You can read all about the last day of our drive to Croatia from Suffolk on sister site, Croatia Online , together with a few final tips on the journey. Only 1,000 miles from Eurotunnel, we arrived at Camp Slapić (pictured), in Croatia, in four easy days after plenty of fun and a few great campsites on the way.
As reported in the above mentioned posting, we decided to stay at Camp Slapić, rather than continue along to the Istrian coast, for no better reason than because they announced themselves periodically on signs on the motorway and it saved us having to think about when and where to stop. Not only was it well signed on the motorway but signage and directions were pretty good when we took the turn off indicated – just as well really because it’s quite a long way and not the 5 kilometres they suggest. And I’m sure that about 5 km after one sign saying it was 5km away there was another sign saying exactly the same thing! We began to lose heart a little as we went through a tiny village and seemed to be nowhere very special but on we went. Our persistence was well rewarded and it turned out that the first Croatian campsite we had turned up at, serendipitously, just happened to be the 4 star winner of the Croatian Camping Union’s Best Campsite Award from 2012 to 2015 inclusive. Nothing like starting at the top, and the way we meant to carry on.
Not only was it a high achiever in terms of awards but also reasonable value for money, costing 125 kunas in total, broken down as follows: pitch, camper - 55kn; adult – 30kn; electricity - 20kn; dog - 15kn; local taxes – 5kn It’s a family owned campsite and the young man who welcomed me was full of smiles and a can do attitude. This was illustrated by the relaxed attitude to the following day’s departure time, on the basis that they were not full so it didn’t matter too much - a far cry from the cool, stuffy and formal response you might find in the swish receptions of some other allegedly upmarket Croatian campsites.
The facilities are great – clean and modern – though it was a little weird that all toilets had locks that needed keys on them and each camper was given a key to unlock them. Must be a real pain for the cleaners. There’s also an ok restaurant and bar surrounded by rushing river water. The food was fine and the waitress service was pretty good, though she brought my food out and left it, while I was dashing back to my camper for a jumper, even though I had forewarned her I would be absent for a couple of minutes. That was made slightly more irritating by the fact that the chef had taken an age to cook it, even though I seemed to be the only one eating at that time.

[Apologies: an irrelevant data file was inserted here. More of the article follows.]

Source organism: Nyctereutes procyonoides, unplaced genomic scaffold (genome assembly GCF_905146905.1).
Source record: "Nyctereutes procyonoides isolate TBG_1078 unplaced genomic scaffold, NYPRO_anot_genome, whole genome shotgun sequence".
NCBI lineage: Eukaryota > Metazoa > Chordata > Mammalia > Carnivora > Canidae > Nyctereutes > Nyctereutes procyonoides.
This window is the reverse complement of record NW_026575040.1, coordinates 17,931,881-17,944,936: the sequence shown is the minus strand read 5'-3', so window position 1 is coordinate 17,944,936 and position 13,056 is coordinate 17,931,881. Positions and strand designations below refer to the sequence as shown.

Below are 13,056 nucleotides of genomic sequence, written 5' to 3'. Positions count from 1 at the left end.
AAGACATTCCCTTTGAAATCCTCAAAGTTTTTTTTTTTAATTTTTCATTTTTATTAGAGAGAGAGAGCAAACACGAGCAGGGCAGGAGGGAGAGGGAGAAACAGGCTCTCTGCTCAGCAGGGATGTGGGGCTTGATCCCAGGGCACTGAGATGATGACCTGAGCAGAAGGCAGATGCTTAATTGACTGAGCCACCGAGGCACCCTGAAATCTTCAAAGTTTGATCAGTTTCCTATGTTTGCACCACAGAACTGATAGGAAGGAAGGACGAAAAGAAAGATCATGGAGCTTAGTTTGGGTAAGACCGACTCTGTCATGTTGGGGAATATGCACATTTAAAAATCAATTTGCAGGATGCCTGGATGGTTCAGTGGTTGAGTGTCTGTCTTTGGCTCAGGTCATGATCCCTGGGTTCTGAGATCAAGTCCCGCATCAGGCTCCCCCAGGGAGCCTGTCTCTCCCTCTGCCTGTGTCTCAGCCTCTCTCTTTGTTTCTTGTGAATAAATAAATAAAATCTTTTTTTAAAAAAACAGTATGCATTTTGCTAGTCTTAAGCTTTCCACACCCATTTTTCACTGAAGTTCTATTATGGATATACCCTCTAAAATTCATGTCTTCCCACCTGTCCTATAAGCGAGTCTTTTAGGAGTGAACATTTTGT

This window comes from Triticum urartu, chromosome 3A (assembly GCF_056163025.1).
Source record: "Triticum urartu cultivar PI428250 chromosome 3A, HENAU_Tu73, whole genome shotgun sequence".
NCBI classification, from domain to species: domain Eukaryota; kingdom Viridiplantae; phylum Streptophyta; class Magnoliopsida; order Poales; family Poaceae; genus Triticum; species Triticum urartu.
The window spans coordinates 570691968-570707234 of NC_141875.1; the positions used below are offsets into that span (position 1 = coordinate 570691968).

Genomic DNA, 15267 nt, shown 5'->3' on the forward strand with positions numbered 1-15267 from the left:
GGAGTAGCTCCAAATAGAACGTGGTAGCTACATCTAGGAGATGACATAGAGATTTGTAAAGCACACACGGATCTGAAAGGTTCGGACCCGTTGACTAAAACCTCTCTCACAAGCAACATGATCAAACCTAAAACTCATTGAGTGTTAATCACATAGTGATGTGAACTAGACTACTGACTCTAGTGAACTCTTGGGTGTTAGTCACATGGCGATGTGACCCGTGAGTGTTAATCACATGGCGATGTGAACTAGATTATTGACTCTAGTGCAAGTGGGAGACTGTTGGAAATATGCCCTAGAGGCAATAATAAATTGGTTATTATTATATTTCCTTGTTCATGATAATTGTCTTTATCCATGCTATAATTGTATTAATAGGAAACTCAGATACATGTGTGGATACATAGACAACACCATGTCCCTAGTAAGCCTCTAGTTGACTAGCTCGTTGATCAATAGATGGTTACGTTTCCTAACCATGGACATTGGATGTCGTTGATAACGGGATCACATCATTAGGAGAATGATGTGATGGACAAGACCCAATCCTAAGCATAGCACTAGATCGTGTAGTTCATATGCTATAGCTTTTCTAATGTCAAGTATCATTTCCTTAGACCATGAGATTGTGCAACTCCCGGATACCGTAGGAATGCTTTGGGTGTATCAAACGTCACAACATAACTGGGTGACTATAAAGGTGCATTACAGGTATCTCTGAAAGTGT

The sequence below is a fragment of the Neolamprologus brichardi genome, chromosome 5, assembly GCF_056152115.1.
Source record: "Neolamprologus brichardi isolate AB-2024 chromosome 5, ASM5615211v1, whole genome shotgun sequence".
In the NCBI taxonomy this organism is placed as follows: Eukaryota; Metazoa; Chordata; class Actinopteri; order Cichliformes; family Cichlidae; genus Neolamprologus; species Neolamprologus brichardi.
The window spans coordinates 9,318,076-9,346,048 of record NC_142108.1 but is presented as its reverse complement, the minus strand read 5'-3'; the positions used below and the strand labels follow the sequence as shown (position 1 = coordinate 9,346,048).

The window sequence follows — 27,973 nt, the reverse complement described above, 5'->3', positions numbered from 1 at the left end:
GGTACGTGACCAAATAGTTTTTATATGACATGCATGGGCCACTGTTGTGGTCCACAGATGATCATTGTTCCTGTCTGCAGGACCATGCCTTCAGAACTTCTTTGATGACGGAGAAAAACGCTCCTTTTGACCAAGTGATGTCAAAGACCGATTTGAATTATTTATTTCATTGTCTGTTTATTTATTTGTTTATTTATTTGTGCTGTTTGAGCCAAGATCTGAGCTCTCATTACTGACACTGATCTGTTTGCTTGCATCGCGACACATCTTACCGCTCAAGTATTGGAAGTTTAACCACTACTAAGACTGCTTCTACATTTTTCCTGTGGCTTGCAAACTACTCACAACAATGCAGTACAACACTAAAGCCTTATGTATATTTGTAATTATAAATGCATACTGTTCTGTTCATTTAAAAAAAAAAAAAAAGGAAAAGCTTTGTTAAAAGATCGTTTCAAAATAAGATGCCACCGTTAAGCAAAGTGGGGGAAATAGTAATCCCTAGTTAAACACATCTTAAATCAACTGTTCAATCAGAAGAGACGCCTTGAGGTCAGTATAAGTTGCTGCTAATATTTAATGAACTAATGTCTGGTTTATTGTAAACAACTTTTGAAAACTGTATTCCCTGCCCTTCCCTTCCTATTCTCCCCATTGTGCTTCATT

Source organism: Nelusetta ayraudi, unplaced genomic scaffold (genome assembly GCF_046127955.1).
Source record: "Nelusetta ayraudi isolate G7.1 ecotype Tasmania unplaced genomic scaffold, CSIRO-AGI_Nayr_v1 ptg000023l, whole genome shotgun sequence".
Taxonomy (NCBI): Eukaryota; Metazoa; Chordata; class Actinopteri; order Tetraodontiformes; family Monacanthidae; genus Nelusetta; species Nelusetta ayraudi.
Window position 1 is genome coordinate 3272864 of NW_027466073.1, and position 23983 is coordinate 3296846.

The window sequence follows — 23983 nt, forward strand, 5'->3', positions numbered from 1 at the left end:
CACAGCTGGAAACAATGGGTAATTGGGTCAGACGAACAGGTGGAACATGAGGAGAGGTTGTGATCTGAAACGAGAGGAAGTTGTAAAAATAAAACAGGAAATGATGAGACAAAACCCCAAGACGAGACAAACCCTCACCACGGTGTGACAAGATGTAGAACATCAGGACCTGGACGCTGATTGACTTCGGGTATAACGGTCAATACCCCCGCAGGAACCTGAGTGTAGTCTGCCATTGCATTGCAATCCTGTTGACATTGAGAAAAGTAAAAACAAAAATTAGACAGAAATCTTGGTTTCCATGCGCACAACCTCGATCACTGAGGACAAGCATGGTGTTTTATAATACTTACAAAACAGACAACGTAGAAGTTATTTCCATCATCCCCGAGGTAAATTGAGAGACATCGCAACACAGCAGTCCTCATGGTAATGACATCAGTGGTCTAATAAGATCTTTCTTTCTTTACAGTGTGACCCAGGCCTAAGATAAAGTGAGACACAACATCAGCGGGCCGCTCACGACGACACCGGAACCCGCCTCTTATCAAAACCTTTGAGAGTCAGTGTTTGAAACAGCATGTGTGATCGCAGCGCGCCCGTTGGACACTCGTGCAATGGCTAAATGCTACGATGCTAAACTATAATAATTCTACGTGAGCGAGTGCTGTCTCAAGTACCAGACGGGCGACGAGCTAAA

As for the location, that was pretty special too, right by the river River Mrežnica about 50km south of Zagreb and 10km away from Karlovac.. Canoeing, kayaking and cycling are popular leisure activities and there are mobile homes if you haven’t brought your own camping accomodation with you. You can find pretty well all that you need on site with a couple of small villages near by.
However I was not impressed when, the next morning, the waitress from the night before, who was at the bar a few yards away from the restaurant balcony, must obviously have realised (not least by my shouts to the dog) that I was wading, waist deep, through rushing water, rescuing my dog from an ill judged attempt to cool down, but turned a blind eye. Worse, a rather large eastern European guest, sitting right by the water and within two yards of the location of my dog rescue beneath him, also looked the other way and said and did absolutely nothing. OK, I probably should have taken more care to prevent my dog from getting into trouble, but surely a few words of “encouragement” would not have gone amiss as I manfully waded from one handhold to the next, to rescue a rather shaken mutt who nonetheless had the good sense to obey my screams of “STAY” after he managed to paddle onto a mound above the level of the rapids. Neither of the silent observers would meet my eyes as I dripped back to my campervan to change, and the whole episode delayed our departure by an hour. Fortunately I had my waterproof Craghoppers on and my mobile phone, despite being in a submerged thigh pocket, remained mostly dry. Looking on the bright side, the dog normally has a near death experience on our big trips (and no, I am not a reckless or careless dog owner) so I was pleased to get it over with early.
This picture shows the scene of the adventure but does not do justice to the speed of the water flow – the rescue was achieved by hanging onto the bottom of the restaurant balcony (on the right of the photo) , manoeuvring round, using a series of handholds on the overhanging balcony structure, to a mound the dog had managed to clamber onto, lassoing the dog and then dragging him back to dry land using the same hand holds. This was now much against his will as he had no wish to re-enter the deep and fast flowing water.
It had rained a lot quite recently, apparently, and some of the grass pitches were a little muddy, with not a lot of hard standing pitches. However they were a good size and nicely delineated with trees and bushes. All in all a really good place to stay unless you need to be rescued from the surrounding rapids! And on that note I would say in mine and my dog’s defence that it is/was quite easy to fall in on the then broken boardwalk that surrounded the restaurant terrace. However in the interests of fairness and in the defence of Camp Slapić, I was too wet and worn out to challenge anyone after our adventure and just quietly slipped away to change and then leave..
For more information on Camp Slapić go direct to their website Camp Slapić
For more information on the Croatia Camping Union’s Best Croatian Campsites go to Croatia Camping Union Website